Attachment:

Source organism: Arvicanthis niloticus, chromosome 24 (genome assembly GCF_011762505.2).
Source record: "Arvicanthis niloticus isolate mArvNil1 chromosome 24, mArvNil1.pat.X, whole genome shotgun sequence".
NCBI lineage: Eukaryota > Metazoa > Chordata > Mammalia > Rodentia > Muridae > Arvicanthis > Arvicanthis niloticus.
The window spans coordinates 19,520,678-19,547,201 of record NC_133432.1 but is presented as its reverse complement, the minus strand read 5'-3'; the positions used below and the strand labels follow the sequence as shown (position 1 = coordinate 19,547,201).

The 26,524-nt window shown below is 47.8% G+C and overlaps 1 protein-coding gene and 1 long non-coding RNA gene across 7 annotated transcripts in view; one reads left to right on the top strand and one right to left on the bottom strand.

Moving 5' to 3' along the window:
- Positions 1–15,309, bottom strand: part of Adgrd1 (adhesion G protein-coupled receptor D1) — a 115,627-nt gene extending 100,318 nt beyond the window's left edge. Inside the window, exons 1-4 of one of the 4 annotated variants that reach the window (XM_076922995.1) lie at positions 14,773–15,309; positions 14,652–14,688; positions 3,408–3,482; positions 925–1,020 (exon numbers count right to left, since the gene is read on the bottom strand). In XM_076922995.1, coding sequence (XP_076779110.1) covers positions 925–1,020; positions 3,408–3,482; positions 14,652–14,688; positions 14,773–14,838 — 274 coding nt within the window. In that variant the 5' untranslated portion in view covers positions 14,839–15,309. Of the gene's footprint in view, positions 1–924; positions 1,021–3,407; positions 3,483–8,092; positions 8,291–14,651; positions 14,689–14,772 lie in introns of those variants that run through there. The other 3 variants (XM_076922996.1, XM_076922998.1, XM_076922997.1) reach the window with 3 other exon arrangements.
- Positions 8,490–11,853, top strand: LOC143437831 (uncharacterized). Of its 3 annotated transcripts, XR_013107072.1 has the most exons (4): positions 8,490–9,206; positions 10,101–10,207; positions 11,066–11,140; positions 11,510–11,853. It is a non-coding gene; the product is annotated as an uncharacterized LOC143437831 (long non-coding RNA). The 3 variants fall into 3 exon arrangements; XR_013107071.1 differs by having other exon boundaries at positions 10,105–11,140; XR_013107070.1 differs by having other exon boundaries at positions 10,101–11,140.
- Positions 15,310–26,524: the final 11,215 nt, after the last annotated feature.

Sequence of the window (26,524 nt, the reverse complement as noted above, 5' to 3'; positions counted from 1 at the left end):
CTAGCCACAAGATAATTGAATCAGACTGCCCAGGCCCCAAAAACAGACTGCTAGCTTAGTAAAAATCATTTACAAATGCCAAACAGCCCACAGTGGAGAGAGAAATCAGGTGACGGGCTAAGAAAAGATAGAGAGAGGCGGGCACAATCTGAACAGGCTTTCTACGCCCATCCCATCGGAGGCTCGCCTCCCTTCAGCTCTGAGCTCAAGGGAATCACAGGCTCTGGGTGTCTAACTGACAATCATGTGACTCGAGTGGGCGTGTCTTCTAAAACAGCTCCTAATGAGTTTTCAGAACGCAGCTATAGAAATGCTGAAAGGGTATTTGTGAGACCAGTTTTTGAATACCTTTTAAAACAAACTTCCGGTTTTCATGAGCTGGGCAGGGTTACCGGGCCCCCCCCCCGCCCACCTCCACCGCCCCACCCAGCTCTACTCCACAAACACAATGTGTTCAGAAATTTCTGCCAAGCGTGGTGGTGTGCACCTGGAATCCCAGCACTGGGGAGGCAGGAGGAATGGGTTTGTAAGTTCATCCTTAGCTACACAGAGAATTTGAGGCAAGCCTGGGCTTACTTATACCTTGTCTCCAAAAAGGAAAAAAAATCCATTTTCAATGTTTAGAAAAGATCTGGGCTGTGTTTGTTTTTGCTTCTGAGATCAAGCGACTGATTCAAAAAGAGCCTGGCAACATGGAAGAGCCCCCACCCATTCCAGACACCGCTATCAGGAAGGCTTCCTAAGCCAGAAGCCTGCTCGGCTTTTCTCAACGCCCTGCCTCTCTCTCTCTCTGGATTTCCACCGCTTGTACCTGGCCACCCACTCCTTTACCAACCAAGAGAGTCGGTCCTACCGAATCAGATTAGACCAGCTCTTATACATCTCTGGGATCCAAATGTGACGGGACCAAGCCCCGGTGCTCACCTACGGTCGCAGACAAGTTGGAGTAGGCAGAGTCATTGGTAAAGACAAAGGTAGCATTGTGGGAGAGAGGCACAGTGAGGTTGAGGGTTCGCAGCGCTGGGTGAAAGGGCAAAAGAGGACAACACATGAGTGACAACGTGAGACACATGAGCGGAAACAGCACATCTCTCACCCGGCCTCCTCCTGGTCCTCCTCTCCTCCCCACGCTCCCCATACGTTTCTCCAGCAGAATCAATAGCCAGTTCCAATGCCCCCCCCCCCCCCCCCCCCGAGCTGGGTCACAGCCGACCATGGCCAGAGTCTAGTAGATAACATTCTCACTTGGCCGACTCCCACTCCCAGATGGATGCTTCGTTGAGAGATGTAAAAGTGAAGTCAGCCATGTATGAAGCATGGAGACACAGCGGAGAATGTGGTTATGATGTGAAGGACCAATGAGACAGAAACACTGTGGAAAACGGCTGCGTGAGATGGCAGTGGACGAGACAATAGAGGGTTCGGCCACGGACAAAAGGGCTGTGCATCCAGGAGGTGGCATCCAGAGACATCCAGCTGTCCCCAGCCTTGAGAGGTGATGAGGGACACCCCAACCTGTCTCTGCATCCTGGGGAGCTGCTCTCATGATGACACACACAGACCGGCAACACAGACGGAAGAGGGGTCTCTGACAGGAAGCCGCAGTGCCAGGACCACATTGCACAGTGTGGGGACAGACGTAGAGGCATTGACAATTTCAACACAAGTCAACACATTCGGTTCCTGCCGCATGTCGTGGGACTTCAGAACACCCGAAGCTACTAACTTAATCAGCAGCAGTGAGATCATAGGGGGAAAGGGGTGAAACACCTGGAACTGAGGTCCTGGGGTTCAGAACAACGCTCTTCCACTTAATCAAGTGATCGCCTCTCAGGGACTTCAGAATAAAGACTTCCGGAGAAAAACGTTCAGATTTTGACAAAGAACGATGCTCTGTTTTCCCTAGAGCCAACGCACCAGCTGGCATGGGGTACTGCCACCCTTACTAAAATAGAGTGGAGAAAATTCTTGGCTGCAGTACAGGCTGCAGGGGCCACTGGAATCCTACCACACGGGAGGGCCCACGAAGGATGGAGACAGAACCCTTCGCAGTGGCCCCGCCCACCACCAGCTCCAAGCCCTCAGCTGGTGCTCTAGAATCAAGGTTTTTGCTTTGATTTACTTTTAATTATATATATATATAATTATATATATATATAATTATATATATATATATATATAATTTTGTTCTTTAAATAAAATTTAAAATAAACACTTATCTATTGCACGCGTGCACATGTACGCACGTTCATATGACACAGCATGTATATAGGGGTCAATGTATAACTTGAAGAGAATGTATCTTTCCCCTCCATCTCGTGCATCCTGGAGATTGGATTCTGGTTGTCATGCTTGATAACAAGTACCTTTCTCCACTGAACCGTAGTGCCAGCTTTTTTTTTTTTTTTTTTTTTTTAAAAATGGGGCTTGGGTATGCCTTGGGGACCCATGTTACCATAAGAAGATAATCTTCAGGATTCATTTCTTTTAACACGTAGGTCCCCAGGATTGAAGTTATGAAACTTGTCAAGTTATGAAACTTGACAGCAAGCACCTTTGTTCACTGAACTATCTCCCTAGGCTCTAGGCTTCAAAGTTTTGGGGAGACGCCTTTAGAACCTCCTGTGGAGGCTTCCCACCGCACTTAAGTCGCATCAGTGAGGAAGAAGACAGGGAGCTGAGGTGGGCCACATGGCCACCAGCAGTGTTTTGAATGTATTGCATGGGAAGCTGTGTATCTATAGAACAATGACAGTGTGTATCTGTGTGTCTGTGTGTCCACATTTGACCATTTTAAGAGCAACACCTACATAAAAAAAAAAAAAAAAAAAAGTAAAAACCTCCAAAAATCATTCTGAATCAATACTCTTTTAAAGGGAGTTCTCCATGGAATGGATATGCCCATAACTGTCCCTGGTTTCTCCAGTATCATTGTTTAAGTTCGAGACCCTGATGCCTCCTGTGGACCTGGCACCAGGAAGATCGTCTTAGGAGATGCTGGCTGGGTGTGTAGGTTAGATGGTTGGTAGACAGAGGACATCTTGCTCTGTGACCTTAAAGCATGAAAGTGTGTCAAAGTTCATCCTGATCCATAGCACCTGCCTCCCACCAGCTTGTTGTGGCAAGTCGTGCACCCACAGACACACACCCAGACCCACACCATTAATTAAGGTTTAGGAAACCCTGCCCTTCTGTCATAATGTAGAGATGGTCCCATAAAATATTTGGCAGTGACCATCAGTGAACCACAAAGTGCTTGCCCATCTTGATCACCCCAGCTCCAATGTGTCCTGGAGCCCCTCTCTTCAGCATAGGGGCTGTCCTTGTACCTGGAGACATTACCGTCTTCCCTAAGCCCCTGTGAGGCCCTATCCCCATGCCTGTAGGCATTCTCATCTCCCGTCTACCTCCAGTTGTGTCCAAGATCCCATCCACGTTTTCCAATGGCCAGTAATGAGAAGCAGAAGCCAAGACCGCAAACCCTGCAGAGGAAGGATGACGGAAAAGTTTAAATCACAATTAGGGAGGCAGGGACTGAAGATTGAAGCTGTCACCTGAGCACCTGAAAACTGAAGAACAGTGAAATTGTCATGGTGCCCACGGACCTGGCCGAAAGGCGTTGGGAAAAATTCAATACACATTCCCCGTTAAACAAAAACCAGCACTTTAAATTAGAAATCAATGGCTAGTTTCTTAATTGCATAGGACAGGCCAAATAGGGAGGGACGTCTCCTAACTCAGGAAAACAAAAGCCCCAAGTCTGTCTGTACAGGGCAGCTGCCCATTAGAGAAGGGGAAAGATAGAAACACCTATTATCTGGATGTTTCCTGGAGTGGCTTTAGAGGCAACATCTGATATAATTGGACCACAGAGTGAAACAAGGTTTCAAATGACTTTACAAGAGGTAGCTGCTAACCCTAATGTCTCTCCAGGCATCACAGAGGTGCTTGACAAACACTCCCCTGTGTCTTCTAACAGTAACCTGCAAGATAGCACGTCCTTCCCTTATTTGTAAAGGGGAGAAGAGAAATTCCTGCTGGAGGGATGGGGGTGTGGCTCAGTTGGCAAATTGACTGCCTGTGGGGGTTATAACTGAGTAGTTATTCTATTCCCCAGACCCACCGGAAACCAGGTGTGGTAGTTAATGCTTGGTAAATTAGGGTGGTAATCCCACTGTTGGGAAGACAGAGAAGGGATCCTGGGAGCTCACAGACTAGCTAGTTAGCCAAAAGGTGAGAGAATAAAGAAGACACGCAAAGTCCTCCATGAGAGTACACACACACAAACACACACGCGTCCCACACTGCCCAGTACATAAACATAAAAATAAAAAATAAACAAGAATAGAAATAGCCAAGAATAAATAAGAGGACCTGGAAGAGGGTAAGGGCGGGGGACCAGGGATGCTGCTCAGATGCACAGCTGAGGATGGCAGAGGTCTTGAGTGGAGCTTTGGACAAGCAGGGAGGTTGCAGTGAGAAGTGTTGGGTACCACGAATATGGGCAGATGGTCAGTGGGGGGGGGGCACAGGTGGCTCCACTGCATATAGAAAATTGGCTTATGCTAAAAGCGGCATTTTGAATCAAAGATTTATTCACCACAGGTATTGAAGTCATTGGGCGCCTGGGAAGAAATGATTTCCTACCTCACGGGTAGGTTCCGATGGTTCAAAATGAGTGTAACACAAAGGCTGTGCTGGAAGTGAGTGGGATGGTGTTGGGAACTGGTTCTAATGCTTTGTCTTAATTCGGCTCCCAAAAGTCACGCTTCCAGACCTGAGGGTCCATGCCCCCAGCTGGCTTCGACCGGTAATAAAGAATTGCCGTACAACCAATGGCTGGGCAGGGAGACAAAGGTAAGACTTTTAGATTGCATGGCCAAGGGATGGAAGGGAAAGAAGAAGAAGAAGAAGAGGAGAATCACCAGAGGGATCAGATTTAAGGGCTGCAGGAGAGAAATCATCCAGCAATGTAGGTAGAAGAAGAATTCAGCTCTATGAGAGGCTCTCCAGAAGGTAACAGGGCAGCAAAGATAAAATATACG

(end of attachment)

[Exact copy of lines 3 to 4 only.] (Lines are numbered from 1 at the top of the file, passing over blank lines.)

NCBI lineage: Eukaryota > Metazoa > Chordata > Mammalia > Rodentia > Muridae > Arvicanthis > Arvicanthis niloticus.
The window spans coordinates 19,520,678-19,547,201 of record NC_133432.1 but is presented as its reverse complement, the minus strand read 5'-3'; the positions used below and the strand labels follow the sequence as shown (position 1 = coordinate 19,547,201).